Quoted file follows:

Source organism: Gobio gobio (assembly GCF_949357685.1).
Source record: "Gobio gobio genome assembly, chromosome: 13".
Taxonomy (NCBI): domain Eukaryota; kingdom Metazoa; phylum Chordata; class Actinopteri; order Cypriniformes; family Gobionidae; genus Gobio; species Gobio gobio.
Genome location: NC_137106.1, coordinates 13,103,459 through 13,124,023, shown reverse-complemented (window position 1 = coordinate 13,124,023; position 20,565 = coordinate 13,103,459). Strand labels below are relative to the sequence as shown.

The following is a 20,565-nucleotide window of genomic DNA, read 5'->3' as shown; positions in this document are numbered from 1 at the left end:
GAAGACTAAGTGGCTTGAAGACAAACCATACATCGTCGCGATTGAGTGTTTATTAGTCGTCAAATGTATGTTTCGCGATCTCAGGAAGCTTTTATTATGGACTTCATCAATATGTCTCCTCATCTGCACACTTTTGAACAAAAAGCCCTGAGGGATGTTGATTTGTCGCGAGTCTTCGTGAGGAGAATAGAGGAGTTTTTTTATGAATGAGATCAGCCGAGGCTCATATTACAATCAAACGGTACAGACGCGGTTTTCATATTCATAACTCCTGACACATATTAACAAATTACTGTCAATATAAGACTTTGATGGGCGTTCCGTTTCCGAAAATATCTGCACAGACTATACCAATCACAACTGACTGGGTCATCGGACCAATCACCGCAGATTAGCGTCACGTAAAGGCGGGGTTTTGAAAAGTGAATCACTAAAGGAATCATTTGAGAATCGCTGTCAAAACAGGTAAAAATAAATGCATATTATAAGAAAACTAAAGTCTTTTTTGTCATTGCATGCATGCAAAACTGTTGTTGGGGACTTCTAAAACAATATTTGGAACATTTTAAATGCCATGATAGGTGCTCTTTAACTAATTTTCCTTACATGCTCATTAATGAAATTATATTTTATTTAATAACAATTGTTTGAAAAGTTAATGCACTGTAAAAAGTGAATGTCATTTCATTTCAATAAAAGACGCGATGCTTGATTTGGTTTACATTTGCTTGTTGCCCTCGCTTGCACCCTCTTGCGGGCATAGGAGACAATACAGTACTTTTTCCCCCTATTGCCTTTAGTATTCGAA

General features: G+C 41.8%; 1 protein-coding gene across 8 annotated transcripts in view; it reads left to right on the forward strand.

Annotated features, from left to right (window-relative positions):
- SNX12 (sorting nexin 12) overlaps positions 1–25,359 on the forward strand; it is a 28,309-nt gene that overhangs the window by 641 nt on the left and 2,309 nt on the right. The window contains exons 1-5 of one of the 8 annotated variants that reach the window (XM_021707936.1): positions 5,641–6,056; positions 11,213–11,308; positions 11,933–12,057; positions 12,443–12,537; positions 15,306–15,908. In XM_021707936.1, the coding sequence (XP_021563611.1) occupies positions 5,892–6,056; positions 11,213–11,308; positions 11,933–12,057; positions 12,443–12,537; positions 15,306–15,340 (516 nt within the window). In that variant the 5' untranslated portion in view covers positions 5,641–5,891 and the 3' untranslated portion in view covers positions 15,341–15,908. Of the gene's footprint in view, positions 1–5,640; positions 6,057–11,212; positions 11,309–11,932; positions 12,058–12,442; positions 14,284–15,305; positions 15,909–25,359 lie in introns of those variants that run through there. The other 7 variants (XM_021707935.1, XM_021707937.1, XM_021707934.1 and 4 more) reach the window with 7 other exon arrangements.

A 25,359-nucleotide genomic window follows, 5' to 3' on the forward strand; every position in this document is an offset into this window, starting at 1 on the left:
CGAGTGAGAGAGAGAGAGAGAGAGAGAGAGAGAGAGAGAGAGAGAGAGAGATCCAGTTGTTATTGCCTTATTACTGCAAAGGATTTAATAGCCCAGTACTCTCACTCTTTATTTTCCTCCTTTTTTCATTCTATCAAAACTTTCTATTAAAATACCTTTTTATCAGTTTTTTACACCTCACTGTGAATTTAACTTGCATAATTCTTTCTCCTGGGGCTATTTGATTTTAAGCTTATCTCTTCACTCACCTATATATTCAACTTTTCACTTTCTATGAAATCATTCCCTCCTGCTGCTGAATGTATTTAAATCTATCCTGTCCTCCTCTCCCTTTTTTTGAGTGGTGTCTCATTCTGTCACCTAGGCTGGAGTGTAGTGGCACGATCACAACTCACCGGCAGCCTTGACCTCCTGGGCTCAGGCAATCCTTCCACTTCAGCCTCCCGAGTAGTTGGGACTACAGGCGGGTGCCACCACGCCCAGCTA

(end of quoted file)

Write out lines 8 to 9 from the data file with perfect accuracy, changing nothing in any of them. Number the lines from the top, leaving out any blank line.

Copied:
Annotated features, from left to right (window-relative positions):
- SNX12 (sorting nexin 12) overlaps positions 1–25,359 on the forward strand; it is a 28,309-nt gene that overhangs the window by 641 nt on the left and 2,309 nt on the right. The window contains exons 1-5 of one of the 8 annotated variants that reach the window (XM_021707936.1): positions 5,641–6,056; positions 11,213–11,308; positions 11,933–12,057; positions 12,443–12,537; positions 15,306–15,908. In XM_021707936.1, the coding sequence (XP_021563611.1) occupies positions 5,892–6,056; positions 11,213–11,308; positions 11,933–12,057; positions 12,443–12,537; positions 15,306–15,340 (516 nt within the window). In that variant the 5' untranslated portion in view covers positions 5,641–5,891 and the 3' untranslated portion in view covers positions 15,341–15,908. Of the gene's footprint in view, positions 1–5,640; positions 6,057–11,212; positions 11,309–11,932; positions 12,058–12,442; positions 14,284–15,305; positions 15,909–25,359 lie in introns of those variants that run through there. The other 7 variants (XM_021707935.1, XM_021707937.1, XM_021707934.1 and 4 more) reach the window with 7 other exon arrangements.